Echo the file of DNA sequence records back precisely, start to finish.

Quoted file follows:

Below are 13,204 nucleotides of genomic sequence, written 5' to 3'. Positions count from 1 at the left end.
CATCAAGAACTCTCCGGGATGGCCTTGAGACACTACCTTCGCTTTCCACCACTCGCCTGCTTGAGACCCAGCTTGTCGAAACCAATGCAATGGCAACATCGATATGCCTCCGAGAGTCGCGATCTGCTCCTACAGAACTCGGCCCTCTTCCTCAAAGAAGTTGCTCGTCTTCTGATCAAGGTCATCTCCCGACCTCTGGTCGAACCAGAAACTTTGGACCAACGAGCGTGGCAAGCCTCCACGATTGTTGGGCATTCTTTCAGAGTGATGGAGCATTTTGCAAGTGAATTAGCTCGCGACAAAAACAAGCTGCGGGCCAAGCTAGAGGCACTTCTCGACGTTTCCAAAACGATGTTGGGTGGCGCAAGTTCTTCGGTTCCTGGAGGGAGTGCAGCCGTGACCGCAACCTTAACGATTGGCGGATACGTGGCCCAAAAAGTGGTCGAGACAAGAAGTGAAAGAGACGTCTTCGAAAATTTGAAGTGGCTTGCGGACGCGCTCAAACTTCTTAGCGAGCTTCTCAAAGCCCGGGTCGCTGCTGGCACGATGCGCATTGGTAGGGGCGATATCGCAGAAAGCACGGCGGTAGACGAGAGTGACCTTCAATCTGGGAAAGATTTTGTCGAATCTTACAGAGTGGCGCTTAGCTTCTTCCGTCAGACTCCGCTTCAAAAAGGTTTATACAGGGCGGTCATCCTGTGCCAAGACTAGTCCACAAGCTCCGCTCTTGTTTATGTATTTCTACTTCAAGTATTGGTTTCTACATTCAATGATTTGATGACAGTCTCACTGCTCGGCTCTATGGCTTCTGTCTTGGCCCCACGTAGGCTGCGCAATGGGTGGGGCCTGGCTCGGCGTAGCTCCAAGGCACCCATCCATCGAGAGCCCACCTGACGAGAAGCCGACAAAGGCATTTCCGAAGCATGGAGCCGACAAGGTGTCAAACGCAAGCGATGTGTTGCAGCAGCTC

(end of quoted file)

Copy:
Below are 13,204 nucleotides of genomic sequence, written 5' to 3'. Positions count from 1 at the left end.
CATCAAGAACTCTCCGGGATGGCCTTGAGACACTACCTTCGCTTTCCACCACTCGCCTGCTTGAGACCCAGCTTGTCGAAACCAATGCAATGGCAACATCGATATGCCTCCGAGAGTCGCGATCTGCTCCTACAGAACTCGGCCCTCTTCCTCAAAGAAGTTGCTCGTCTTCTGATCAAGGTCATCTCCCGACCTCTGGTCGAACCAGAAACTTTGGACCAACGAGCGTGGCAAGCCTCCACGATTGTTGGGCATTCTTTCAGAGTGATGGAGCATTTTGCAAGTGAATTAGCTCGCGACAAAAACAAGCTGCGGGCCAAGCTAGAGGCACTTCTCGACGTTTCCAAAACGATGTTGGGTGGCGCAAGTTCTTCGGTTCCTGGAGGGAGTGCAGCCGTGACCGCAACCTTAACGATTGGCGGATACGTGGCCCAAAAAGTGGTCGAGACAAGAAGTGAAAGAGACGTCTTCGAAAATTTGAAGTGGCTTGCGGACGCGCTCAAACTTCTTAGCGAGCTTCTCAAAGCCCGGGTCGCTGCTGGCACGATGCGCATTGGTAGGGGCGATATCGCAGAAAGCACGGCGGTAGACGAGAGTGACCTTCAATCTGGGAAAGATTTTGTCGAATCTTACAGAGTGGCGCTTAGCTTCTTCCGTCAGACTCCGCTTCAAAAAGGTTTATACAGGGCGGTCATCCTGTGCCAAGACTAGTCCACAAGCTCCGCTCTTGTTTATGTATTTCTACTTCAAGTATTGGTTTCTACATTCAATGATTTGATGACAGTCTCACTGCTCGGCTCTATGGCTTCTGTCTTGGCCCCACGTAGGCTGCGCAATGGGTGGGGCCTGGCTCGGCGTAGCTCCAAGGCACCCATCCATCGAGAGCCCACCTGACGAGAAGCCGACAAAGGCATTTCCGAAGCATGGAGCCGACAAGGTGTCAAACGCAAGCGATGTGTTGCAGCAGCTC